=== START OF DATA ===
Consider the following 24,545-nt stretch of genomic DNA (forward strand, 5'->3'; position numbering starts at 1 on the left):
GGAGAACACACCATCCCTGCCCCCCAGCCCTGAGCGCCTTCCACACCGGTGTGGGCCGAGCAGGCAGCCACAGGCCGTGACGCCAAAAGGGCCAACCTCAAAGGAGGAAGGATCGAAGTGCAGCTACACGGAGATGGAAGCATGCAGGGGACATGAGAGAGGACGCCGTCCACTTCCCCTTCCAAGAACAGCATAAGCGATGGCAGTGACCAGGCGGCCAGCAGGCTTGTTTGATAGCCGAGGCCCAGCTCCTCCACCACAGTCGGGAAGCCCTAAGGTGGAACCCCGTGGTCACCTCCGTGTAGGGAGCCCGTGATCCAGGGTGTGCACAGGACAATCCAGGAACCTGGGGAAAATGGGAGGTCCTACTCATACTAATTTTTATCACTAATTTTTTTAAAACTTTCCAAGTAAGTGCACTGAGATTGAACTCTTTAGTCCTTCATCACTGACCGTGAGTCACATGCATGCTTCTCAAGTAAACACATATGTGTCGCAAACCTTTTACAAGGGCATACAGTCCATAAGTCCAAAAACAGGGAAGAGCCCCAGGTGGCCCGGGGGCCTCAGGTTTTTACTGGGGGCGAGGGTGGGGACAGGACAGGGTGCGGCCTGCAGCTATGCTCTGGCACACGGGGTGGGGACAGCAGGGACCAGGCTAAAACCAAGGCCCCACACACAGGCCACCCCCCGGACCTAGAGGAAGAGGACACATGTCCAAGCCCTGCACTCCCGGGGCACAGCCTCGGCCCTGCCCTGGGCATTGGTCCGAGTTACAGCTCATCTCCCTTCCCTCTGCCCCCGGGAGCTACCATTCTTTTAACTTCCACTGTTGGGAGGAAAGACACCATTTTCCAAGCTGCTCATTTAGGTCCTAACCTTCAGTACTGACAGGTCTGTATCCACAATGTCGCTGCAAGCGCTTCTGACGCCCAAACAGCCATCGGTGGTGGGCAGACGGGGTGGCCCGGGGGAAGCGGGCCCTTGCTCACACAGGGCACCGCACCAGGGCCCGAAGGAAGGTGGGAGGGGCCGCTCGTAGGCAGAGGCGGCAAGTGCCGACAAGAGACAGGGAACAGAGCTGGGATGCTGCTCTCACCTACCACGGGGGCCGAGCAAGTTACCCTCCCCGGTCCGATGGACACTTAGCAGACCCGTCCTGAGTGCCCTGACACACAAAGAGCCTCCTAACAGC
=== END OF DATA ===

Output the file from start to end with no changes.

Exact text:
Consider the following 24,545-nt stretch of genomic DNA (forward strand, 5'->3'; position numbering starts at 1 on the left):
GGAGAACACACCATCCCTGCCCCCCAGCCCTGAGCGCCTTCCACACCGGTGTGGGCCGAGCAGGCAGCCACAGGCCGTGACGCCAAAAGGGCCAACCTCAAAGGAGGAAGGATCGAAGTGCAGCTACACGGAGATGGAAGCATGCAGGGGACATGAGAGAGGACGCCGTCCACTTCCCCTTCCAAGAACAGCATAAGCGATGGCAGTGACCAGGCGGCCAGCAGGCTTGTTTGATAGCCGAGGCCCAGCTCCTCCACCACAGTCGGGAAGCCCTAAGGTGGAACCCCGTGGTCACCTCCGTGTAGGGAGCCCGTGATCCAGGGTGTGCACAGGACAATCCAGGAACCTGGGGAAAATGGGAGGTCCTACTCATACTAATTTTTATCACTAATTTTTTTAAAACTTTCCAAGTAAGTGCACTGAGATTGAACTCTTTAGTCCTTCATCACTGACCGTGAGTCACATGCATGCTTCTCAAGTAAACACATATGTGTCGCAAACCTTTTACAAGGGCATACAGTCCATAAGTCCAAAAACAGGGAAGAGCCCCAGGTGGCCCGGGGGCCTCAGGTTTTTACTGGGGGCGAGGGTGGGGACAGGACAGGGTGCGGCCTGCAGCTATGCTCTGGCACACGGGGTGGGGACAGCAGGGACCAGGCTAAAACCAAGGCCCCACACACAGGCCACCCCCCGGACCTAGAGGAAGAGGACACATGTCCAAGCCCTGCACTCCCGGGGCACAGCCTCGGCCCTGCCCTGGGCATTGGTCCGAGTTACAGCTCATCTCCCTTCCCTCTGCCCCCGGGAGCTACCATTCTTTTAACTTCCACTGTTGGGAGGAAAGACACCATTTTCCAAGCTGCTCATTTAGGTCCTAACCTTCAGTACTGACAGGTCTGTATCCACAATGTCGCTGCAAGCGCTTCTGACGCCCAAACAGCCATCGGTGGTGGGCAGACGGGGTGGCCCGGGGGAAGCGGGCCCTTGCTCACACAGGGCACCGCACCAGGGCCCGAAGGAAGGTGGGAGGGGCCGCTCGTAGGCAGAGGCGGCAAGTGCCGACAAGAGACAGGGAACAGAGCTGGGATGCTGCTCTCACCTACCACGGGGGCCGAGCAAGTTACCCTCCCCGGTCCGATGGACACTTAGCAGACCCGTCCTGAGTGCCCTGACACACAAAGAGCCTCCTAACAGC